Tasigna Side Effects Led To Partial Leg Amputation, Lawsuit Claims

Lawsuit claims Novartis purposefully hid risks of narrowing and hardening arteries to increase profits.

According to allegations raised in a recently filed product liability lawsuit, side effects of Tasigna caused a North Carolina woman to experience a narrowing and hardening of the arteries, which resulted in a partial leg amputation after receiving the chemotherapy drug.

The complaint (PDF) was filed by Polly Harris in the U.S. District Court for the Western District of North Carolina on October 25, indicating that Novartis Pharmaceuticals Corporation failed to warn that the chronic myeloid leukemia treatment may cause a dangerous artery problems.

Tasigna (nilotinib) was approved by the FDA in 2007, and is part of a class of medications known as kinase inhibitors, which are prescribed for treatment of Philadelphia chromosome positive chronic myeloid leukemia (Ph+ CML) among recently diagnosed adults. It is marketed by Novartis for treatment of chronic phase and accelerated phase Ph+ CML in adults who are resistant or intolerant to prior therapy.

While the drug carries a “black box” warning about the risk of QT prolongation, which is a heart rhythm problem that can result in sudden death, Novartis now faces a growing number of Tasigna lawsuits that allege inadequate information has been provided for consumers and the medical community about blood flow problems, which may lead to atherosclerosis, a stroke, heart attack, amputations or death.

According to Harris’s lawsuit, she was first diagnosed with CML in 2007, and was prescribed Tasigna from March 2008 through March 2018. As a direct result of the use of Tasigna, Harris indicates that she developed vascular disease, which led to a below-the-knee amputation of her left leg and a superficial femoral artery stent in her right leg.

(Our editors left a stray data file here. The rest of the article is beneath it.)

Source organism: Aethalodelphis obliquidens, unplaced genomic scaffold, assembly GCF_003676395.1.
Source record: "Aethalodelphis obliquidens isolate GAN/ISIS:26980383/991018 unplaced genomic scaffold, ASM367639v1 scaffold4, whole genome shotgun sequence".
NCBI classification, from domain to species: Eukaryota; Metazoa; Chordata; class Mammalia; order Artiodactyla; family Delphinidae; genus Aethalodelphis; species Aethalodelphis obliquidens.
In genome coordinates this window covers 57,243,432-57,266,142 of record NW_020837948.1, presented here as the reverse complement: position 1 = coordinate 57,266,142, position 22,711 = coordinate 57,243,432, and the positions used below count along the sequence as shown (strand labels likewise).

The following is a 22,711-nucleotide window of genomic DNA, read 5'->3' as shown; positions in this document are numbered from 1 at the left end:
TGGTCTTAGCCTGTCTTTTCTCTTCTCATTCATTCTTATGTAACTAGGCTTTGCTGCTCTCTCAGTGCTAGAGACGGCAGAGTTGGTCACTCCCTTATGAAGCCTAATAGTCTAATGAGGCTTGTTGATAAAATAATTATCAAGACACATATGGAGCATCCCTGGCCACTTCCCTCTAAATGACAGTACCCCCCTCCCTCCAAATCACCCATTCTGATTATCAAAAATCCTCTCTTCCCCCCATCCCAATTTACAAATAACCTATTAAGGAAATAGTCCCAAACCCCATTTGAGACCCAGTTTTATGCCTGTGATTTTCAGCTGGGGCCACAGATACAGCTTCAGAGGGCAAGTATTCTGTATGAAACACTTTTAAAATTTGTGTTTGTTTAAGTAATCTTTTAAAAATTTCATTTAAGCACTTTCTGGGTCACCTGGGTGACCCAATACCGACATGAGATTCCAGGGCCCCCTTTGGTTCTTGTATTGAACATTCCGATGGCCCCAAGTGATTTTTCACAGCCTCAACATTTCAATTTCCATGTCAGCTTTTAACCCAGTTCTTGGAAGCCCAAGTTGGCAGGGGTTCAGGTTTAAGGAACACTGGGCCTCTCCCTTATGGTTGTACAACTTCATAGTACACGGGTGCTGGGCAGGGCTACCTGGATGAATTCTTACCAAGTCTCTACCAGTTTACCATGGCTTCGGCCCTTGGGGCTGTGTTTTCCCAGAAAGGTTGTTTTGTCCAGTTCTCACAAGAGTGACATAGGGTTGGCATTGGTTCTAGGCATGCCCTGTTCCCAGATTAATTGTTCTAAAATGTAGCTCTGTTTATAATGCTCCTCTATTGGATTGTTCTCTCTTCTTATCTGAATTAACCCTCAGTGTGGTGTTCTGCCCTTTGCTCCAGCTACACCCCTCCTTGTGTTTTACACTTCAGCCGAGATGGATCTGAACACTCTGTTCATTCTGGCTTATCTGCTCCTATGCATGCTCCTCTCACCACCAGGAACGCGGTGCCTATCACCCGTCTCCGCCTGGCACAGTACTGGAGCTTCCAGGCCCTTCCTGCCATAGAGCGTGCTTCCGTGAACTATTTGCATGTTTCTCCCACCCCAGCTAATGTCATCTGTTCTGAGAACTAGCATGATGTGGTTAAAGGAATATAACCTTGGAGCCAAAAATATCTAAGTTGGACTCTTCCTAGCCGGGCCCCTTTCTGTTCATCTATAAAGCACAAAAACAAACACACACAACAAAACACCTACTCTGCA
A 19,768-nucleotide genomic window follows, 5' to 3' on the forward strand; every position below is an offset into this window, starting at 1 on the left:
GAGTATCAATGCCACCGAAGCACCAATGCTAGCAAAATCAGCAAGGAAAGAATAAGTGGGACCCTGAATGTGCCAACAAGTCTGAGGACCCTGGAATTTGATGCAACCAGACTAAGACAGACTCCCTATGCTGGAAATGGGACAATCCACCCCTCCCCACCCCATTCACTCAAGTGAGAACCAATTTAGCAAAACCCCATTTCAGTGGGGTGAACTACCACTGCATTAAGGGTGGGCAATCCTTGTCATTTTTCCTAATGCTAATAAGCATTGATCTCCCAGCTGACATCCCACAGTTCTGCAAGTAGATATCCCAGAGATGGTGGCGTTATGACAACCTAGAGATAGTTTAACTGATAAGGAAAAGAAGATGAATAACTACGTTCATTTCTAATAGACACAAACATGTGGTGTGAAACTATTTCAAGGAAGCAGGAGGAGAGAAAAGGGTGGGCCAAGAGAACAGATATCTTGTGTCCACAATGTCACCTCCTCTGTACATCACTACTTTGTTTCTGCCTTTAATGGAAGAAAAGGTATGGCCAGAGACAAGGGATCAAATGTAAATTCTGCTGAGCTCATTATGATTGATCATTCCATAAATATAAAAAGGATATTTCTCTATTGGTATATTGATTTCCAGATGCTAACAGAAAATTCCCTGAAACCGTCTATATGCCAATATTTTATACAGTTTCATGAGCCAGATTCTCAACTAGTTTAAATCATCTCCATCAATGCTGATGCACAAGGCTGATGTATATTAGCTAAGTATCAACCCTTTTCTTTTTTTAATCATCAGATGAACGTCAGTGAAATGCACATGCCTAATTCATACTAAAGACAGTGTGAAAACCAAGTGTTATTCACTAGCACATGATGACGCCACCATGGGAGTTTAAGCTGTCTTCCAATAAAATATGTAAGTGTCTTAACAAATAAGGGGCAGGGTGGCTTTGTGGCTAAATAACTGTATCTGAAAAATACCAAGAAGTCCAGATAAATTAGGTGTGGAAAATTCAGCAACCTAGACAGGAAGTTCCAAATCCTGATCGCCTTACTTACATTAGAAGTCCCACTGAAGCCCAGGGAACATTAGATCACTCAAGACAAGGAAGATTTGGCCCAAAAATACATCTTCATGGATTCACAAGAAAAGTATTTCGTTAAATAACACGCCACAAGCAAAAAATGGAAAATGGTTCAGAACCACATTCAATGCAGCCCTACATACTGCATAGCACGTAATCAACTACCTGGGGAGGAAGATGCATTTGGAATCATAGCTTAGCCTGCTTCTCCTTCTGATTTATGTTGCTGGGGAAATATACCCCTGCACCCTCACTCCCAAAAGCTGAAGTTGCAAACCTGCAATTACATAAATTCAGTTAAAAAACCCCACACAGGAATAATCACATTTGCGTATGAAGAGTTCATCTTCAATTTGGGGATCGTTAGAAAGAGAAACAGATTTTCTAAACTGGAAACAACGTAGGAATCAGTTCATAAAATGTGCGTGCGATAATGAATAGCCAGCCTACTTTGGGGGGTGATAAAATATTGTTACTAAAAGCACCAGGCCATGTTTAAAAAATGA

The complaint accuses Novartis of knowing of the risks of Tasigna amputation side effects, but purposefully failing to warn patients in order to maximize profits.

“This was not done by accident. Rather, Novartis knew that it could turn a profit by convincing physicians and consumers that Tasigna came without certain, harmful risks,” the lawsuit states. “Novartis further knew that full disclosure of the true risks of Tasigna would limit the amount of money it would make selling the drug.”

Harris’s complaint will consolidated as part of a federal Tasigna MDL (multidistrict litigation), which was established before U.S. District Judge Roy Bale Dalton in the Middle District of Florida in August, since dozens of lawsuits filed nationwide raise similar questions of fact and law.

Following coordinated discovery and potential “bellwether” trials that will likely be scheduled in the MDL, if Novartis fails to reach Tasigna settlements to resolve claims, each individual claim may later be returned back to the U.S. District Court where it was originally filed for a separate trial in the future.

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